Continued losses for regional airlines

Continued losses for regional airlines

Trade group forecasts Asia-Pacific to be the last area to recover

Mr Walsh speaks at the IATA Global Media Days 2022, at IATA's Geneva headquarters.
Mr Walsh speaks at the IATA Global Media Days 2022, at IATA's Geneva headquarters.

The global aviation industry is expected to finally end years of losses with a net profit of US$4.7 billion in 2023, but Asia-Pacific airlines will have to wait a lot longer for their balance sheets to recover, according to the International Air Transport Association (IATA).

Willie Walsh, director-general of IATA, said he was optimistic about aviation growth next year, despite challenges from inflation, high costs of living, and below-par economic expansion.

Lower oil price inflation and pent-up demand for travel should help to keep costs in check, he said.

An estimated net margin of 0.6%, or $1.10 per departing passenger, remains low compared with $5.80, a 5.8% margin, in 2019, the IATA said.

The association believes next year's global passenger demand will reach 85.8% of 2019 levels, generating more than $522 billion, with China's zero-Covid policies limiting growth.

Asia-Pacific is forecast to be the last region to recover, with passenger numbers only returning to pre-pandemic levels by 2025 and losses continuing throughout 2024.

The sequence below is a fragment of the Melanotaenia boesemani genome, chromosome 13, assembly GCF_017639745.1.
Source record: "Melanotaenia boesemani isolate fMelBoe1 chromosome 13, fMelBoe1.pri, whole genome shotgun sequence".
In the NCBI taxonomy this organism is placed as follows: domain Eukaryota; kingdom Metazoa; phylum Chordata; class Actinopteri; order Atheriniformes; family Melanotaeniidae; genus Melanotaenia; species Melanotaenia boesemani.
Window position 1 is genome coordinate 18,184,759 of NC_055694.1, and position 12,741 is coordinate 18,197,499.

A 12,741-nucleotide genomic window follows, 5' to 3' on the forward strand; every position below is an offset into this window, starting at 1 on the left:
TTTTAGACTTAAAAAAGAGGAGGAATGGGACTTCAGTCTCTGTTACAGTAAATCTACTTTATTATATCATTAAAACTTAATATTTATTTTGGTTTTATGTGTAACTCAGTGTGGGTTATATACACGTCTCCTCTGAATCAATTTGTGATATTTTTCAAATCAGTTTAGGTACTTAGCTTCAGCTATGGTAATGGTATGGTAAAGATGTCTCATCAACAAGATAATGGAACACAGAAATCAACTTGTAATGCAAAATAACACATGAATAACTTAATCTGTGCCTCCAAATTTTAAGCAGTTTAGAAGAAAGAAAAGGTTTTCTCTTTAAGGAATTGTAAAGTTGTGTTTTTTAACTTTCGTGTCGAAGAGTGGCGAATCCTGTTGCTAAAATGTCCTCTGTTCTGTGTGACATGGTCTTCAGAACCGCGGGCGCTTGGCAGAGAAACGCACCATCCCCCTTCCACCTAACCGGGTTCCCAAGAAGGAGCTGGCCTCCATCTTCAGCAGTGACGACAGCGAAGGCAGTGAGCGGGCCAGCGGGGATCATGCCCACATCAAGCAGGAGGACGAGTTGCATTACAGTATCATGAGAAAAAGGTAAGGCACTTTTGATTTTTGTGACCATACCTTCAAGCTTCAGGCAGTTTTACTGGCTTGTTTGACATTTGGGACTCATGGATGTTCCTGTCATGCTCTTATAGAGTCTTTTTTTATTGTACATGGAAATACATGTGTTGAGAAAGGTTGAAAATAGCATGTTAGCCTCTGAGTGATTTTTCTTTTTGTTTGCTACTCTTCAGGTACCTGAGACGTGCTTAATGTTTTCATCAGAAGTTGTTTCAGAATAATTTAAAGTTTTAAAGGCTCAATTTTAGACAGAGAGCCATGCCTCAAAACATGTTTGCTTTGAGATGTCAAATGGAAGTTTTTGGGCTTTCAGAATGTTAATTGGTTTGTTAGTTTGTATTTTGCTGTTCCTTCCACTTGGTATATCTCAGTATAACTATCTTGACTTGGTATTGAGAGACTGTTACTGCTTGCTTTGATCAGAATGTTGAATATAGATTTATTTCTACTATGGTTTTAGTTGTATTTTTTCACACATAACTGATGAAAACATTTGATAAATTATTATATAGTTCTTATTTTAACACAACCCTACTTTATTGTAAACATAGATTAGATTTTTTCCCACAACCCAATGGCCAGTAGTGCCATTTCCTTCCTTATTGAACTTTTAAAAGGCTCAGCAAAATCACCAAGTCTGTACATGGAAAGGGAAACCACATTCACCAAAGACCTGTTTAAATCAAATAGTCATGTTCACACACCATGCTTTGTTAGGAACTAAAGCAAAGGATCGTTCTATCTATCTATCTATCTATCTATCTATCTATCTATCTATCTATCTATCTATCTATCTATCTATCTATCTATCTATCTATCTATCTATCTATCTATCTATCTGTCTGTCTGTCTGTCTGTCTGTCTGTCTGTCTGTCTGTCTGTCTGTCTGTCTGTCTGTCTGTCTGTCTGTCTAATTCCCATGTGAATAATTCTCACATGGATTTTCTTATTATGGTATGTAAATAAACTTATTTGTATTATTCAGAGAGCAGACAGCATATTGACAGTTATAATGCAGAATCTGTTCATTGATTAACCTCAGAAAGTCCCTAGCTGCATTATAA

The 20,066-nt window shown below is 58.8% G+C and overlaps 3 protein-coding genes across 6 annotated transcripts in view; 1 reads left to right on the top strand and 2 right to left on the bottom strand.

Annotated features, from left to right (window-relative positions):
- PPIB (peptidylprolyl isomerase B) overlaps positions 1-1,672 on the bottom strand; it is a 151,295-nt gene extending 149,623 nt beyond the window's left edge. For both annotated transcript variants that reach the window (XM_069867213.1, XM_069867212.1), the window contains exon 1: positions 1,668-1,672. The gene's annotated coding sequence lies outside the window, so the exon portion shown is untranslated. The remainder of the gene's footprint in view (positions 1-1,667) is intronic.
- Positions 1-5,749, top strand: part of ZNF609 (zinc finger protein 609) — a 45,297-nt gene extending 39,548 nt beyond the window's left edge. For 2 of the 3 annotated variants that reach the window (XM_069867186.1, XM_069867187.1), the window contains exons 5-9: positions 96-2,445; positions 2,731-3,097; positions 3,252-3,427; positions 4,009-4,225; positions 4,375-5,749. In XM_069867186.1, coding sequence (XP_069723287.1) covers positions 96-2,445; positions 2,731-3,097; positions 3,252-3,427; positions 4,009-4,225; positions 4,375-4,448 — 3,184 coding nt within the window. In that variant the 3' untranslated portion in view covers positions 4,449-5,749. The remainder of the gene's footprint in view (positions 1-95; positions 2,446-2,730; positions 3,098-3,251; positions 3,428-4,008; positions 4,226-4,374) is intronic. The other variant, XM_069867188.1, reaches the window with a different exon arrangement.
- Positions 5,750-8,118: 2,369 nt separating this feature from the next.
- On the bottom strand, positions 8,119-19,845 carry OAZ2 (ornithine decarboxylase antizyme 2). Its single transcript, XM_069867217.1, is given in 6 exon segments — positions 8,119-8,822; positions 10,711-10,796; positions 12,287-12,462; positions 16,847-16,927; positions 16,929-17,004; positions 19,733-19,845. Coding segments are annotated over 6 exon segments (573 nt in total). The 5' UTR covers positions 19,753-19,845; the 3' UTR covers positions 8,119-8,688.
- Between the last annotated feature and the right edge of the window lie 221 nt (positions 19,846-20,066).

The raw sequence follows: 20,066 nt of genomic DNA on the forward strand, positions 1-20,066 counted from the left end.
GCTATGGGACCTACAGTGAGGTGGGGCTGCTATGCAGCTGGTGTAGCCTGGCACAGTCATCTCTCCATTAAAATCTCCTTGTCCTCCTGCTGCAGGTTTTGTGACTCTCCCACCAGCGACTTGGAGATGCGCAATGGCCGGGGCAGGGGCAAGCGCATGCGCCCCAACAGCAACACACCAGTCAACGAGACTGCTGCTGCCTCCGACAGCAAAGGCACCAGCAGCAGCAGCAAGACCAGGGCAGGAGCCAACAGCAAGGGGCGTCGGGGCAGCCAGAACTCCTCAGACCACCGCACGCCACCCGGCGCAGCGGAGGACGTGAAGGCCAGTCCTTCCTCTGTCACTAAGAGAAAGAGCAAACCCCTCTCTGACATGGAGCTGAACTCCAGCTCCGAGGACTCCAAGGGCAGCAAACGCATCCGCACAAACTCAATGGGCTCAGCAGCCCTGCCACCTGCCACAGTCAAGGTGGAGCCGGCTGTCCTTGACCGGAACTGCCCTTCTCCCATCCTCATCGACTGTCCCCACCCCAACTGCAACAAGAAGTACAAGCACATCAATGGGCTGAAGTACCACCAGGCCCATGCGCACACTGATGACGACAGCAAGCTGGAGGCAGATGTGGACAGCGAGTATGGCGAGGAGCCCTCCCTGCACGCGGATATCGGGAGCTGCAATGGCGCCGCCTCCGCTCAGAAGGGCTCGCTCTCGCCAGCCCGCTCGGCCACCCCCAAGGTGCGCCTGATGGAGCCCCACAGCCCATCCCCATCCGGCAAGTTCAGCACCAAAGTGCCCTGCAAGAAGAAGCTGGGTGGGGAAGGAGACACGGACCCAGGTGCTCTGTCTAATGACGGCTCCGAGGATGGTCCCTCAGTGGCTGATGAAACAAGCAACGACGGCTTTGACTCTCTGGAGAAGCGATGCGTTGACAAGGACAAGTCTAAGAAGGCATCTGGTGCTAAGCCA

Given the effect of China's lockdowns, Asia-Pacific is set to record losses of $10 billion this year and $6.6 billion in 2023.

North America is the only region expected to be back in the black this year, posting a profit of $9.9 billion, as passenger demand has almost returned to pre-pandemic levels, according to IATA.

Globally, the association expects passenger numbers to return to pre-pandemic levels in 2024.

The group expects China's border restrictions to be lifted in the second half of next year, while Mr Walsh said Hong Kong could become an Asian global hub again by 2028.

IATA is confident Thailand believes the aviation industry is a source of economic stimulus, with the government working with airlines to improve capacity and routes into the country.

Airlines' fuel costs in 2023 are expected to be 30% of their expenses, with the group projecting the average price of Brent crude will fall to $92.3 per barrel from $102 this year.

Mr Walsh said the war in Ukraine affected the whole industry because of its effect on fuel prices.

"The higher ticket prices largely reflect the costs airlines face," he said.

IATA forecasts global net losses of $6.9 billion this year, an upgrade from its earlier forecast of $9.7 billion. Last year the industry posted a loss of $42 billion.

Passenger revenue in 2022 is expected to hit $438 billion as passenger yields increase to 8.4%. Passenger volumes could reach 70% of 2019 levels, said IATA.

Marie Owens Thomsen, IATA chief economist, said the challenges facing the industry include travel restrictions, fuel prices, a strong US dollar, high inflation rates and slow GDP growth.

A Thai Smile jet takes off at Suvarnabhumi airport. IATA is confident Thailand believes the aviation industry is a source of economic stimulus.

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